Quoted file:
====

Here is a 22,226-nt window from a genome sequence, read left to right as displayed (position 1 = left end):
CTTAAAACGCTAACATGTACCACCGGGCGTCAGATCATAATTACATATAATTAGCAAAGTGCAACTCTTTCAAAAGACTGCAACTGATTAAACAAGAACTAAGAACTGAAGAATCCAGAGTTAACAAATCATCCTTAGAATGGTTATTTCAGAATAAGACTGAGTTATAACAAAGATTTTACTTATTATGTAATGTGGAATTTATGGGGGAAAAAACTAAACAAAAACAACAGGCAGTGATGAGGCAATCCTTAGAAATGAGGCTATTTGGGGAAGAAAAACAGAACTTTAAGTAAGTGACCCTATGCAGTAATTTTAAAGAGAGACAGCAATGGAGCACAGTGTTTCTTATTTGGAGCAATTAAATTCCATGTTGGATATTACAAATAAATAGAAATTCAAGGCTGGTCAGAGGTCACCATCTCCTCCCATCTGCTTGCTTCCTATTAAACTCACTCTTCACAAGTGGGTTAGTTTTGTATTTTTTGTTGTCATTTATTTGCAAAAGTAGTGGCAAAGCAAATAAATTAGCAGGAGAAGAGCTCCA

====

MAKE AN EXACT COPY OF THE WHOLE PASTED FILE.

Here is a 22,226-nt window from a genome sequence, read left to right as displayed (position 1 = left end):
CTTAAAACGCTAACATGTACCACCGGGCGTCAGATCATAATTACATATAATTAGCAAAGTGCAACTCTTTCAAAAGACTGCAACTGATTAAACAAGAACTAAGAACTGAAGAATCCAGAGTTAACAAATCATCCTTAGAATGGTTATTTCAGAATAAGACTGAGTTATAACAAAGATTTTACTTATTATGTAATGTGGAATTTATGGGGGAAAAAACTAAACAAAAACAACAGGCAGTGATGAGGCAATCCTTAGAAATGAGGCTATTTGGGGAAGAAAAACAGAACTTTAAGTAAGTGACCCTATGCAGTAATTTTAAAGAGAGACAGCAATGGAGCACAGTGTTTCTTATTTGGAGCAATTAAATTCCATGTTGGATATTACAAATAAATAGAAATTCAAGGCTGGTCAGAGGTCACCATCTCCTCCCATCTGCTTGCTTCCTATTAAACTCACTCTTCACAAGTGGGTTAGTTTTGTATTTTTTGTTGTCATTTATTTGCAAAAGTAGTGGCAAAGCAAATAAATTAGCAGGAGAAGAGCTCCA